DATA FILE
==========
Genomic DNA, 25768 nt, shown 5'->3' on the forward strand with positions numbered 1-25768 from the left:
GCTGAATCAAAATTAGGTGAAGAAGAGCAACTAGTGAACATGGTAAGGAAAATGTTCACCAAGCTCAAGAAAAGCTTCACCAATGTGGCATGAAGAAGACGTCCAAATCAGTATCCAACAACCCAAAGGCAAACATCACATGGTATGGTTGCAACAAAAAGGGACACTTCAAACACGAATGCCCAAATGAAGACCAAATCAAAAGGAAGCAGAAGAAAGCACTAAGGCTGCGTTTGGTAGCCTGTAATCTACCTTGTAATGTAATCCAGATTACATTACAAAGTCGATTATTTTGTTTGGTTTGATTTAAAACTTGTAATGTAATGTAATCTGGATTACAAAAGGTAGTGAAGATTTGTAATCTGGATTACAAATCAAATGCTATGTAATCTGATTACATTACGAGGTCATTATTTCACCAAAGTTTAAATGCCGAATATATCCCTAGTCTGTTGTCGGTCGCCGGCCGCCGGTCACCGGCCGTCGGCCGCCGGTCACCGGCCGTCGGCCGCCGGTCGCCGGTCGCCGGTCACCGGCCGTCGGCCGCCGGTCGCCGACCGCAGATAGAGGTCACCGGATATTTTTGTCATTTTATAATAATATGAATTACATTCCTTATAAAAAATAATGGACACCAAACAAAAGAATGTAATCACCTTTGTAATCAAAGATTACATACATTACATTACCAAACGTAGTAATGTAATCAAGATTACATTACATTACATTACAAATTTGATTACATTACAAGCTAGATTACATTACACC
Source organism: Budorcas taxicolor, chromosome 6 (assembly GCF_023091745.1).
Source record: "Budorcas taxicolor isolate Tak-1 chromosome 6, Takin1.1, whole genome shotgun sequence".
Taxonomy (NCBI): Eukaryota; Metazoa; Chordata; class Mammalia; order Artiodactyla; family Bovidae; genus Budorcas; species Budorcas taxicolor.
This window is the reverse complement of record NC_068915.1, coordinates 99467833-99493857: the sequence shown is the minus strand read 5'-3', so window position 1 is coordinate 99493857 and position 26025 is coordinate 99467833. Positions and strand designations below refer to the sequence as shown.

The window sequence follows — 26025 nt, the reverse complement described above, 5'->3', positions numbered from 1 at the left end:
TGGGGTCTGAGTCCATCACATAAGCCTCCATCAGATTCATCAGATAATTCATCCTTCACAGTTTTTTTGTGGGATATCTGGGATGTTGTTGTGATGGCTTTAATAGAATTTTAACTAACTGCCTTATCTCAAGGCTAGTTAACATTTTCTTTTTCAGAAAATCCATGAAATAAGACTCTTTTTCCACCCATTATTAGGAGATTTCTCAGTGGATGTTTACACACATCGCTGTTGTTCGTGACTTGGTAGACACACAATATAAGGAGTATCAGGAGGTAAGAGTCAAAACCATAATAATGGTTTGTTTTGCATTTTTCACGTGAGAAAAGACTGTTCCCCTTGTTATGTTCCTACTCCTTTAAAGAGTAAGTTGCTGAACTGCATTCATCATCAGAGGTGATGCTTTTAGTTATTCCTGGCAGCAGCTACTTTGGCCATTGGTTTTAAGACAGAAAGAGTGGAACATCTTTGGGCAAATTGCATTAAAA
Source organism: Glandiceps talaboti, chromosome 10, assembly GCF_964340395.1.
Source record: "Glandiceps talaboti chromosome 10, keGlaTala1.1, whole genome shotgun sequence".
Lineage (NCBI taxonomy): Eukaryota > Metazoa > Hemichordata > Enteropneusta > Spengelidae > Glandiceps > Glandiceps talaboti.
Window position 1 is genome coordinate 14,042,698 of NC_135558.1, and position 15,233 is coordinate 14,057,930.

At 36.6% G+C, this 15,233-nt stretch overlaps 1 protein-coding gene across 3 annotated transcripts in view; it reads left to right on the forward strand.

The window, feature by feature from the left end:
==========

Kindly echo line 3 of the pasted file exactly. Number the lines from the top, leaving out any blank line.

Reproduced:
Source organism: Budorcas taxicolor, chromosome 6 (assembly GCF_023091745.1).